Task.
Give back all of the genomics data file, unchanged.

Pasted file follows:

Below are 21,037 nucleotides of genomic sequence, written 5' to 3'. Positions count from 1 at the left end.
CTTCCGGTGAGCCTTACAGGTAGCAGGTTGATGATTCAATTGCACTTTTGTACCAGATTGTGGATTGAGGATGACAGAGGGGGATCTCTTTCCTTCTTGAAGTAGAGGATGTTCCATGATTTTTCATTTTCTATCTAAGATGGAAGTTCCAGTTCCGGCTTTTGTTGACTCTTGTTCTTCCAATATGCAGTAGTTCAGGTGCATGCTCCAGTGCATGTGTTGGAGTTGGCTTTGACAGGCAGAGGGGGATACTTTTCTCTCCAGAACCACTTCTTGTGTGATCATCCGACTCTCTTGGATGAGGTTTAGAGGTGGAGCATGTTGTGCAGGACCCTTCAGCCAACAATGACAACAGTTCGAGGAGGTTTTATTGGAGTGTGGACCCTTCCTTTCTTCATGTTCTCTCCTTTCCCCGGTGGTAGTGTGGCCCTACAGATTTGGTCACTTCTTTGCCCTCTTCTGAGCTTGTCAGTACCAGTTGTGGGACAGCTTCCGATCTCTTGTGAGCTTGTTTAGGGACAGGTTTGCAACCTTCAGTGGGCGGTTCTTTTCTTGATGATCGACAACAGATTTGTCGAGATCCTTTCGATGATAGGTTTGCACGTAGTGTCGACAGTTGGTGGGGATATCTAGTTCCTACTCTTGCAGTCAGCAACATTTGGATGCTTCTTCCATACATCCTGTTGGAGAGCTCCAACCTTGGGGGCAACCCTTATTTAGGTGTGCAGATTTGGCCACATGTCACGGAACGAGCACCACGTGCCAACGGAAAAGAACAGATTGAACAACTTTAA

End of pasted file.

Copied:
Below are 21,037 nucleotides of genomic sequence, written 5' to 3'. Positions count from 1 at the left end.
CTTCCGGTGAGCCTTACAGGTAGCAGGTTGATGATTCAATTGCACTTTTGTACCAGATTGTGGATTGAGGATGACAGAGGGGGATCTCTTTCCTTCTTGAAGTAGAGGATGTTCCATGATTTTTCATTTTCTATCTAAGATGGAAGTTCCAGTTCCGGCTTTTGTTGACTCTTGTTCTTCCAATATGCAGTAGTTCAGGTGCATGCTCCAGTGCATGTGTTGGAGTTGGCTTTGACAGGCAGAGGGGGATACTTTTCTCTCCAGAACCACTTCTTGTGTGATCATCCGACTCTCTTGGATGAGGTTTAGAGGTGGAGCATGTTGTGCAGGACCCTTCAGCCAACAATGACAACAGTTCGAGGAGGTTTTATTGGAGTGTGGACCCTTCCTTTCTTCATGTTCTCTCCTTTCCCCGGTGGTAGTGTGGCCCTACAGATTTGGTCACTTCTTTGCCCTCTTCTGAGCTTGTCAGTACCAGTTGTGGGACAGCTTCCGATCTCTTGTGAGCTTGTTTAGGGACAGGTTTGCAACCTTCAGTGGGCGGTTCTTTTCTTGATGATCGACAACAGATTTGTCGAGATCCTTTCGATGATAGGTTTGCACGTAGTGTCGACAGTTGGTGGGGATATCTAGTTCCTACTCTTGCAGTCAGCAACATTTGGATGCTTCTTCCATACATCCTGTTGGAGAGCTCCAACCTTGGGGGCAACCCTTATTTAGGTGTGCAGATTTGGCCACATGTCACGGAACGAGCACCACGTGCCAACGGAAAAGAACAGATTGAACAACTTTAA